Pushups are one of the ultimate bodyweight exercises. They're so effective in building upper body muscle and strength, that bodybuilders and fitness athletes have been known to do hundreds of reps everyday. The thing is, pushups are more than just a chest exercise, they work your entire body. We'll show you how to do a proper pushup, how to modify them and the exercises you can roll into your workout program.
Pushups are one of the ultimate bodyweight exercises. They're so effective in building upper body muscle and strength, that bodybuilders and fitness athletes have been known to do hundreds of reps everyday.
Pushups are a great way to build muscle, especially in the chest and triceps—the muscles responsible for pushing you up from the floor during each rep. Pushups also help improve posture by strengthening your core, which stabilizes your spine so it doesn't arch too far forward or backward when doing pushups (that's called hyperextension).
And don't worry about hurting yourself with too many reps; if you try something new that causes pain or discomfort in any joint (like knee or ankle pain), stop immediately until you figure out what caused it so that you can avoid it next time!
The thing is, pushups are more than just a chest exercise, they work your entire body.
While the traditional pushup works your chest, triceps and shoulders, there are also versions of this exercise that help you develop core strength and lower-body power. The modified plank position requires less shoulder mobility than standard pushups (and can be modified even further if needed) while still engaging all those important core muscles. And the hover pushup helps build lower-body power by forcing you to engage your glutes and hamstrings during the move—something many people don't always do when doing regular old full-body squats!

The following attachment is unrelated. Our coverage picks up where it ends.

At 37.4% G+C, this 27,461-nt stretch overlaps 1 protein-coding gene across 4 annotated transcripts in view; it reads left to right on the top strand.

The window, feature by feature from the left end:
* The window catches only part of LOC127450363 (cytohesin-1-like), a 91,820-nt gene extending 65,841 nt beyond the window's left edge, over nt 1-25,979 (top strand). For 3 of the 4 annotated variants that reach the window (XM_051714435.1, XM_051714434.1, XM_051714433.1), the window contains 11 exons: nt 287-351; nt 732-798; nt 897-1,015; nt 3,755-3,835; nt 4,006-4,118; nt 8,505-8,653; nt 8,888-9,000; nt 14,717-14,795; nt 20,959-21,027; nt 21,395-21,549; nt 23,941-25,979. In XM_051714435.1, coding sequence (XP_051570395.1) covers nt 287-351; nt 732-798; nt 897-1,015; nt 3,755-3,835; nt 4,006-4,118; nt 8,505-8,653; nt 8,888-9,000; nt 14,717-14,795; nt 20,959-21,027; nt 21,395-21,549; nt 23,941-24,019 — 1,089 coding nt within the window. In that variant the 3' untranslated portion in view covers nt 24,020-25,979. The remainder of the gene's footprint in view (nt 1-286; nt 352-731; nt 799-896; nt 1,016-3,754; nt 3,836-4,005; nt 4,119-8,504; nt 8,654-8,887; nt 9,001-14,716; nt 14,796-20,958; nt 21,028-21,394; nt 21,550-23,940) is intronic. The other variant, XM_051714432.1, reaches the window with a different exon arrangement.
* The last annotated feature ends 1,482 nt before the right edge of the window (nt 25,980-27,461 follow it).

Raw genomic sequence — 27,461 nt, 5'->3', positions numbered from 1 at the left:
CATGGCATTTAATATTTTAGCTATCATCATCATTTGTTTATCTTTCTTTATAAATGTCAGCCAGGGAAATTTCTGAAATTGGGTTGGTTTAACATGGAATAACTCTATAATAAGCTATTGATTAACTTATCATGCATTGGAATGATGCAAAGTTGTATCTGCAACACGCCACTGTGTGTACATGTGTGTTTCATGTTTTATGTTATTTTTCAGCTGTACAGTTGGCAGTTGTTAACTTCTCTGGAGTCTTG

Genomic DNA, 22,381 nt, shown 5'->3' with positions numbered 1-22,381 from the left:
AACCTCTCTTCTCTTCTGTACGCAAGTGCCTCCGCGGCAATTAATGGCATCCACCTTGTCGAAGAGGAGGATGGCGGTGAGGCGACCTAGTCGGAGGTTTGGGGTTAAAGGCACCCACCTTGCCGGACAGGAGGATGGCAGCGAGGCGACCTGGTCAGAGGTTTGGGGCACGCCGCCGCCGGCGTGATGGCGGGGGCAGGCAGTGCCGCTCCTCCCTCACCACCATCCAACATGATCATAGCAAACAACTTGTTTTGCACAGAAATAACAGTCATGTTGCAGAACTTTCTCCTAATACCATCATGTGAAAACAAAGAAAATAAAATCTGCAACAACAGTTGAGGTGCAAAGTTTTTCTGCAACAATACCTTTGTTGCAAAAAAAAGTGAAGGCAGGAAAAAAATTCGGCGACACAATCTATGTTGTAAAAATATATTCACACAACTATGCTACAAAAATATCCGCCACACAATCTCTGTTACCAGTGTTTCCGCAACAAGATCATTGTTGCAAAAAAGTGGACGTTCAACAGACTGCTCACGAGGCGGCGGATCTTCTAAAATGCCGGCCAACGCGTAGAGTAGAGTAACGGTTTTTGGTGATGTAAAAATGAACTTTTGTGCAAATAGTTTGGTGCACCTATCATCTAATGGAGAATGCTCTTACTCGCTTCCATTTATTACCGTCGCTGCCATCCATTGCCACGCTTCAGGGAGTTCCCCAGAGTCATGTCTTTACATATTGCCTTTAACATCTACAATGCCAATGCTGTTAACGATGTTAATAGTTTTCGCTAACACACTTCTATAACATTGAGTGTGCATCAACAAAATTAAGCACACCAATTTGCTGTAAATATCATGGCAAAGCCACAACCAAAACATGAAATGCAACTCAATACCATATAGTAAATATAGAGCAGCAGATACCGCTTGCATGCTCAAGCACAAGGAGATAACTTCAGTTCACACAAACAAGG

Pushups are a great exercise for the upper body and core, as well as the chest. Here's how to do them:
Start in a plank position, hands directly under your shoulders and body straight from head to toes.
Lower yourself until your chest is an inch from the floor, keeping elbows close to your sides and back flat with no arch or rounding in the spine. Don't let your hips sag or stick out too far—it's important to keep them at approximately 90 degrees with the rest of your body throughout this exercise (and every other pushup variation). You can also use a mirror so you can see what angle looks most natural for you if it's hard to tell by feel alone!
Push yourself back up to starting position as quickly as possible without losing form; try not to let momentum help lift up too high before pushing down again
Push-ups work the chest and triceps (the muscles in your upper arms) as well as the core. This is because you have to engage your core to keep your body in a straight line from head to heels, so that when you lower down and then raise up, it’s not a swinging motion but rather a smooth one.
By doing this exercise regularly, you will build incredible strength in both areas.
The pushup is one of the best bodyweight exercises you can do. It's simple, it's effective and it works your entire body.